Claims ‘zombie’ drug users are chasing visitors from Falkirk town centre

Drug users in Falkirk town centre are causing business owners grief and distressing shoppers and visitors.Drug users in Falkirk town centre are causing business owners grief and distressing shoppers and visitors.
Drug users in Falkirk town centre are causing business owners grief and distressing shoppers and visitors.
Drug users are “roaming like zombies” around Falkirk town centre – causing grief to business owners and distress to shoppers.

Visitors to Falkirk town centre have been frightened and disgusted by drug deals taking place in broad daylight – and some are saying they won’t return to the town because of it, Falkirk councillors heard.

Business owners have backed up the claims, saying that the town has “an unsavoury mob” hanging about – and little is being done to stop them.

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Lauren Brown, who owns Sisters Boutique in Lint Riggs, said many town centre shop owners will have a similar story.

Lauren said: “We have been in this town for 24 years and I have seen a massive decline in the sort of people that are going about.

“Drugs in Falkirk are off the scale and have been getting worse and worse for the last ten years.

“The town has a really unsavoury mob hanging round it and they are not getting moved on – they are like zombies roaming up the high street.

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“Just to be clear – 99 per cent of my customers are lovely!

“But I have had incidents of people in my shop doorway out of their face and people are coming in clearly under the influence.

“I don’t put up with it and they gradually get the message that you don’t put up with it!”

Lauren is critical of Falkirk Council for not doing enough to keep the town busy.

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“Part of the problem is there are too many empty shop doorways to hide in,” she believes.

She says the grounds of Trinity Church, which backs onto her shop, are often littered with needles and she had to put security fencing up around her shop to stop people injecting there.

Members of Falkirk Council’s Scrutiny Committee heard about similar problems as they looked at the 
effectiveness of the town’s long-running taxi marshall scheme, which costs £20,000 every year.

Peter Reid, of the council’s economic development team, told councillors that the taxi marshalls who work with partners including the police, ambulance service, Street Pastors and Safe Base are helping the town build a reputation for being safe at night.

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He was in no doubt that was becoming known to event organisers and he was confident that there would be more concerts to follow such as this year’s Killers and Little Mix gigs.

But when asked what the team would do with any extra money, economic development officer Jacqui McArthur told councillors that a similar partnership was needed during the day.

She said: “We would like the opportunity to extend this initiative to tackle daytime anti-social behaviour.”

In her job, she had heard several people complaining about seeing drug deals done openly in the street.

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“We can’t ignore the problem. We’re hearing it first-hand from businesses and visitors to the town,” she said.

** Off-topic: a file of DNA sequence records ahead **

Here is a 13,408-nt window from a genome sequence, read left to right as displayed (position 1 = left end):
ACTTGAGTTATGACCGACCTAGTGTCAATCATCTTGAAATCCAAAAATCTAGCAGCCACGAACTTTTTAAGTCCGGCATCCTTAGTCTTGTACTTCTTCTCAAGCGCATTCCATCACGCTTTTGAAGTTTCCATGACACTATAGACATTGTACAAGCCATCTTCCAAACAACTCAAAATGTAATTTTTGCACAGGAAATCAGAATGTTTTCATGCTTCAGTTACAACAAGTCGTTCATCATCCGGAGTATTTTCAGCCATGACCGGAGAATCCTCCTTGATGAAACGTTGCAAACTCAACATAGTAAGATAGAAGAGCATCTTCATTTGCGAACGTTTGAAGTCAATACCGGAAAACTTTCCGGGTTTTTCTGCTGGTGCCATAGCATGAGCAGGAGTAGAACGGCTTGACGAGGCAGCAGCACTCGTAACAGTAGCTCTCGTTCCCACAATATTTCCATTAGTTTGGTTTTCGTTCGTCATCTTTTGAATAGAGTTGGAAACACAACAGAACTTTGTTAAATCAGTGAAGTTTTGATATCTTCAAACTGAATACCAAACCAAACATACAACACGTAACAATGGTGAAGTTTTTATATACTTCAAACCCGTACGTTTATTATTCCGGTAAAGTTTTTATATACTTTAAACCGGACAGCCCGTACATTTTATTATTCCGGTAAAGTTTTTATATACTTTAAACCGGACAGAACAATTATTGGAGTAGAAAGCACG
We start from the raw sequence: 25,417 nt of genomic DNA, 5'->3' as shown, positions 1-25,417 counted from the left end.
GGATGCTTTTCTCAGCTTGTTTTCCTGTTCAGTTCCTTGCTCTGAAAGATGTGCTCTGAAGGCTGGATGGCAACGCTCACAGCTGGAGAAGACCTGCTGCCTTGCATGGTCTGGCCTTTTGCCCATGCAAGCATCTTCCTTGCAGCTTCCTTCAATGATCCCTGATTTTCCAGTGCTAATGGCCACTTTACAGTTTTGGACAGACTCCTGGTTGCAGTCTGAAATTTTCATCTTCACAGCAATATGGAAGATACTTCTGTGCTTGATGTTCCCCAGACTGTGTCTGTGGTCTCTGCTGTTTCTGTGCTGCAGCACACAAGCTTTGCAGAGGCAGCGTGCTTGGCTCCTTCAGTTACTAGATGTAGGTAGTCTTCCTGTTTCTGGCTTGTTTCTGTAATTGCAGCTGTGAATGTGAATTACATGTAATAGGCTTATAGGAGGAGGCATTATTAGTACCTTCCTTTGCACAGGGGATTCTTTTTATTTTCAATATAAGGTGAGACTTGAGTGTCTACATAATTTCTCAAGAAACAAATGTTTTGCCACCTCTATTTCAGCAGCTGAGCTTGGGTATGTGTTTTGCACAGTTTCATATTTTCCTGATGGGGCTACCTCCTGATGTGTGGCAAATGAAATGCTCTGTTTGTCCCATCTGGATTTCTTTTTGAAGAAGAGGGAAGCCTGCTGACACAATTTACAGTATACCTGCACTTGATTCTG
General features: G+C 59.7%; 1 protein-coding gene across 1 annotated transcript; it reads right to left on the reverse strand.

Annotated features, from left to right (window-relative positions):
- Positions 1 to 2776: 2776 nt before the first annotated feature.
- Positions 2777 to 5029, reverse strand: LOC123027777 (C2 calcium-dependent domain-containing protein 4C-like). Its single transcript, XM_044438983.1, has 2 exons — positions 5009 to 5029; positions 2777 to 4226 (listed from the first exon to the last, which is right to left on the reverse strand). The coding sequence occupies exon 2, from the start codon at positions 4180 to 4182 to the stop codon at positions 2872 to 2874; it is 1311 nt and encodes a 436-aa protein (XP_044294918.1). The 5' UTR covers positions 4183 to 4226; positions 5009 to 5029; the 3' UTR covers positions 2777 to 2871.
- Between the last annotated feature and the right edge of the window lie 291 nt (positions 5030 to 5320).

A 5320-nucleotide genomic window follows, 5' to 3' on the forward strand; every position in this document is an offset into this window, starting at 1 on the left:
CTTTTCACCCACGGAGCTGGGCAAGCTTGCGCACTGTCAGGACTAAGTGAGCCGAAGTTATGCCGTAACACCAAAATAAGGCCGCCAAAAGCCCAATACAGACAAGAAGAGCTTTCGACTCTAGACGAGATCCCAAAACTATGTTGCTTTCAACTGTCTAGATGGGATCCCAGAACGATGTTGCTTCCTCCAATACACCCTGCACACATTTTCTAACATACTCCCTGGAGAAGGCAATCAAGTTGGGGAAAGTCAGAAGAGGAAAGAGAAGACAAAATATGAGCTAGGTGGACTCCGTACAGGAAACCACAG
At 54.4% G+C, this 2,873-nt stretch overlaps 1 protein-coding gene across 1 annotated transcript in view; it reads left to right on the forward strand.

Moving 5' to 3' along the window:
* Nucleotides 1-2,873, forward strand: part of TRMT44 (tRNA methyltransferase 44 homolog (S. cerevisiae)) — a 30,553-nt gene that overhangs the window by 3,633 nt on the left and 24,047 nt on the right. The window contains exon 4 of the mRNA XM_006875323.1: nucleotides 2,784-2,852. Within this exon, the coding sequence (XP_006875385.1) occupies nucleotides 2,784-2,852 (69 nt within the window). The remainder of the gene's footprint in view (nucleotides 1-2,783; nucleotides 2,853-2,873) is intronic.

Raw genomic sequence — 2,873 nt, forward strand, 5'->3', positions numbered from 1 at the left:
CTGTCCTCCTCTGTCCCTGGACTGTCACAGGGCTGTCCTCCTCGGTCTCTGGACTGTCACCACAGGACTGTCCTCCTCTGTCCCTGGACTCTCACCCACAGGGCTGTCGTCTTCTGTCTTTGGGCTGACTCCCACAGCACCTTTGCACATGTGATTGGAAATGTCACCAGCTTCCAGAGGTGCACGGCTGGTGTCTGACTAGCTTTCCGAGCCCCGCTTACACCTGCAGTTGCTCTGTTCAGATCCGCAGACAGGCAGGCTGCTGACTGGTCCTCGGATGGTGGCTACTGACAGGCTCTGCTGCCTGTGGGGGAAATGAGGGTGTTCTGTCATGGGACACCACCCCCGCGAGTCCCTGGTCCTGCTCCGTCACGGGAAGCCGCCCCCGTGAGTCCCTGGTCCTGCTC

“We know it’s putting people off coming into the town centre.”

Ms McArthur feels the partnership approach is proving its worth at night and could work equally well during the day, with a mix of trained volunteers and emergency services working together.

“We already do work together – if we could get additional funding, that would be a great support,” she said.

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Bonnybridge councillor Niall Coleman questioned why the council should foot the bill for a service that was of such benefit to the police.

He said: “I’m not disputing that this is necessary but why should we be funding something that is a quasi-police service?”

Ms McArthur agreed that it would be good if the police would make a financial contribution.

But she disagreed with his suggestion that the money might be better spent employing an extra police 

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But she added: “The key thing here is partnership and we achieve far more than one police officer alone could achieve.”

Falkirk Inspector Ewan Wilson agreed that the partnership with council, NHS and volunteers works well as they all do their best to target resources where they can be most effective.

Recently, they have brought in members of a national task force to concentrate on the town centre and, he says, whenever his own officers can be spared they will be.

No-one – the council, police or shop owners – has an easy solution to the problem, or even any answers as to why it has become such an issue.

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But they know that without urgent action, the town centre will continue to decline.

Falkirk Council has made clear that revitalising the town centre is a priority and while the administration is pinning its hopes on the new council HQ and arts centre bringing people in to the town, they know that particular solution is still years away.

A working group is now looking at immediate measures as Falkirk Council heard last week.

These include improving parking, signage and developing more town centre properties.